The gloves primary feature is exceptional grip, allowing the wearer to save energy and grip small sheet diameters more consistently. However, some who have used the gloves feel they are too grippy not allowing ropes to slip through the hand when wanted. The other main advantage these gloves have over other pairs is their price.

Super Gloves do not last as long as other types of glove that are specifically designed for sailing, but then they cost a lot less too. Where other pairs of gloves are usually between the £20 and £30 mark super gloves can cost around £40 for ten pairs. Typically, however, the cheap cost of the gloves and the shortened life span equal each other out. So you end up spending less more regularly with these as opposed to more less regularly.

Henri Lloyd:

Henri Lloyd brought out their new range of gloves at the very end of 2006/start of 2007. Incorporating 'Maxgrip' material for the palm – a material used by rock climbing companies and sourced by Henri Lloyd for their gloves. The gloves are available in short and long finger varieties as well as a neoprene winter pair. With Kevlar stitching throughout these look like gloves that will definitely take some abuse and the Maxgrip material does seem very grippy.

The best pair, in our view, are the Stealth Winter Gloves, which feel warm and comfortable. They also have a very nice cuff system where one cuff goes under your wetsuit and another goes over, leaving a nice effectively weather tight seal.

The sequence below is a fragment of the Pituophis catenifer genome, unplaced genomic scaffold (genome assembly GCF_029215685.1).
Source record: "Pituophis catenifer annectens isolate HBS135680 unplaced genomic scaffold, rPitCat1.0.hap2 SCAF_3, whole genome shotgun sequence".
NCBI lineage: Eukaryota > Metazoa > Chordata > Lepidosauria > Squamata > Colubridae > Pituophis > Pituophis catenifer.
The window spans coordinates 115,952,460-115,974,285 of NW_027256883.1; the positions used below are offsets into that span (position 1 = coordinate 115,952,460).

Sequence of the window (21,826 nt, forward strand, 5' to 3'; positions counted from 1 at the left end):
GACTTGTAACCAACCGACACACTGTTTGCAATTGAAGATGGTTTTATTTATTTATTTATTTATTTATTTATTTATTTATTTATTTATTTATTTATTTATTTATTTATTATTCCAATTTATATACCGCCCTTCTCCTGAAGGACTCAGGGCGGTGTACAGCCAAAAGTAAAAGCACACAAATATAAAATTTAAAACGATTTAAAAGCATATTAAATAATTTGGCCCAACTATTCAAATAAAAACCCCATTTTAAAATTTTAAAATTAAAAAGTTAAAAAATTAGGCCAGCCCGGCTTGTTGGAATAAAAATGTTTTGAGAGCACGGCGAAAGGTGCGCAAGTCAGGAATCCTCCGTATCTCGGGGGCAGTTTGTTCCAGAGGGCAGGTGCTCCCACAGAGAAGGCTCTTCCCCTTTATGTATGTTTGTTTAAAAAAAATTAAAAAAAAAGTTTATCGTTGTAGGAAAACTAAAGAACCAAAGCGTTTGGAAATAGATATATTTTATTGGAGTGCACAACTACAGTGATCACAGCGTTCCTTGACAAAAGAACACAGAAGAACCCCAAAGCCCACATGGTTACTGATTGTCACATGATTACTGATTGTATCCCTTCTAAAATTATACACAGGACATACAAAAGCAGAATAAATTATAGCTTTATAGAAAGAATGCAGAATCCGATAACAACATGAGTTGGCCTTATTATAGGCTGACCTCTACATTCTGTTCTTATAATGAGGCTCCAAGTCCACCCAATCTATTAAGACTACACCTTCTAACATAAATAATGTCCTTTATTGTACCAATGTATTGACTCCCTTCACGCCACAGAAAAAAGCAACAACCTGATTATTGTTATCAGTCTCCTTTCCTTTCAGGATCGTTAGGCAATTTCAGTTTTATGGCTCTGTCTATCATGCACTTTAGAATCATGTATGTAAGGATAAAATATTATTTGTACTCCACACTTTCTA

Gill Deckhand Glove Short Fingers:

These gloves have been designed by Gill for use in a wide variety of water sports. They have a contoured fit to offer maximum protection and are said to be extremely durable.

The Gloves are made from Amara (synthetic leather). This means the gloves do not hold as much water as those made from natural materials and also allows them to be fast drying, while remaining soft. There is a seamless wrap-around reinforcement on the fingers and the palm which should increase their life still further by preventing tears. Like many gloves on the market they also have a Spandex back and an inside Velcro wrist closure.

Harken Frostbiter and Full finger Gloves:

These Harken Gloves come recommended to us as particularly hard wearing and grippy. The Full Finger summer gloves offer double thickness palms and also incorporate three full fingers, leaving the index finger and thumb free for flexibility.